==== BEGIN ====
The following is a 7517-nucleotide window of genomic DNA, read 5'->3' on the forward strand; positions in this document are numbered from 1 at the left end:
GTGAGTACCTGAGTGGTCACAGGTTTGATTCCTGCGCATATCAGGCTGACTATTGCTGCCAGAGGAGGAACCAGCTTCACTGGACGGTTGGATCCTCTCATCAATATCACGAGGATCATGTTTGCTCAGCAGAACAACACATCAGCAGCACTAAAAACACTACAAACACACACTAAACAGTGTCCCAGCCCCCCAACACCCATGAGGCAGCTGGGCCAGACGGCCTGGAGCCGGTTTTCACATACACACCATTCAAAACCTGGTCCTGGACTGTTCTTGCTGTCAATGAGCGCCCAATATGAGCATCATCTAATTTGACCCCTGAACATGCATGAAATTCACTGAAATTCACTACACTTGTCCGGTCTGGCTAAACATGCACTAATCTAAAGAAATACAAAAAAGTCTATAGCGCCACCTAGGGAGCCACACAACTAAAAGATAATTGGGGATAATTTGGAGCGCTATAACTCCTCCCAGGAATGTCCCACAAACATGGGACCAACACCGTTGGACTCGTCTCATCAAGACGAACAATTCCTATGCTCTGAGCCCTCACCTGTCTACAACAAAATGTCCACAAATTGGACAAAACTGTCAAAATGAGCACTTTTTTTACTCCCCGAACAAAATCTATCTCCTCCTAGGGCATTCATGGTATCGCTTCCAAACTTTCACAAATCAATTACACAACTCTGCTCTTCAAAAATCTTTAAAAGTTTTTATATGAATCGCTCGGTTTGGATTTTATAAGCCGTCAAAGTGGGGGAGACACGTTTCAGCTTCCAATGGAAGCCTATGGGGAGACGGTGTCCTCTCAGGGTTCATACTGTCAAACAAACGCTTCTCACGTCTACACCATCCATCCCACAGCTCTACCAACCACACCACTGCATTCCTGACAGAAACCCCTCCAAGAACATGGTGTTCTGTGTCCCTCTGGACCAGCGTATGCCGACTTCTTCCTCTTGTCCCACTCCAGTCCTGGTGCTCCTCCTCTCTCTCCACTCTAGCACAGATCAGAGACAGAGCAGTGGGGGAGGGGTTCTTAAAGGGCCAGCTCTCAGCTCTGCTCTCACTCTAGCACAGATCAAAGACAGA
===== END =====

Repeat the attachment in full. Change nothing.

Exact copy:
The following is a 7517-nucleotide window of genomic DNA, read 5'->3' on the forward strand; positions in this document are numbered from 1 at the left end:
GTGAGTACCTGAGTGGTCACAGGTTTGATTCCTGCGCATATCAGGCTGACTATTGCTGCCAGAGGAGGAACCAGCTTCACTGGACGGTTGGATCCTCTCATCAATATCACGAGGATCATGTTTGCTCAGCAGAACAACACATCAGCAGCACTAAAAACACTACAAACACACACTAAACAGTGTCCCAGCCCCCCAACACCCATGAGGCAGCTGGGCCAGACGGCCTGGAGCCGGTTTTCACATACACACCATTCAAAACCTGGTCCTGGACTGTTCTTGCTGTCAATGAGCGCCCAATATGAGCATCATCTAATTTGACCCCTGAACATGCATGAAATTCACTGAAATTCACTACACTTGTCCGGTCTGGCTAAACATGCACTAATCTAAAGAAATACAAAAAAGTCTATAGCGCCACCTAGGGAGCCACACAACTAAAAGATAATTGGGGATAATTTGGAGCGCTATAACTCCTCCCAGGAATGTCCCACAAACATGGGACCAACACCGTTGGACTCGTCTCATCAAGACGAACAATTCCTATGCTCTGAGCCCTCACCTGTCTACAACAAAATGTCCACAAATTGGACAAAACTGTCAAAATGAGCACTTTTTTTACTCCCCGAACAAAATCTATCTCCTCCTAGGGCATTCATGGTATCGCTTCCAAACTTTCACAAATCAATTACACAACTCTGCTCTTCAAAAATCTTTAAAAGTTTTTATATGAATCGCTCGGTTTGGATTTTATAAGCCGTCAAAGTGGGGGAGACACGTTTCAGCTTCCAATGGAAGCCTATGGGGAGACGGTGTCCTCTCAGGGTTCATACTGTCAAACAAACGCTTCTCACGTCTACACCATCCATCCCACAGCTCTACCAACCACACCACTGCATTCCTGACAGAAACCCCTCCAAGAACATGGTGTTCTGTGTCCCTCTGGACCAGCGTATGCCGACTTCTTCCTCTTGTCCCACTCCAGTCCTGGTGCTCCTCCTCTCTCTCCACTCTAGCACAGATCAGAGACAGAGCAGTGGGGGAGGGGTTCTTAAAGGGCCAGCTCTCAGCTCTGCTCTCACTCTAGCACAGATCAAAGACAGA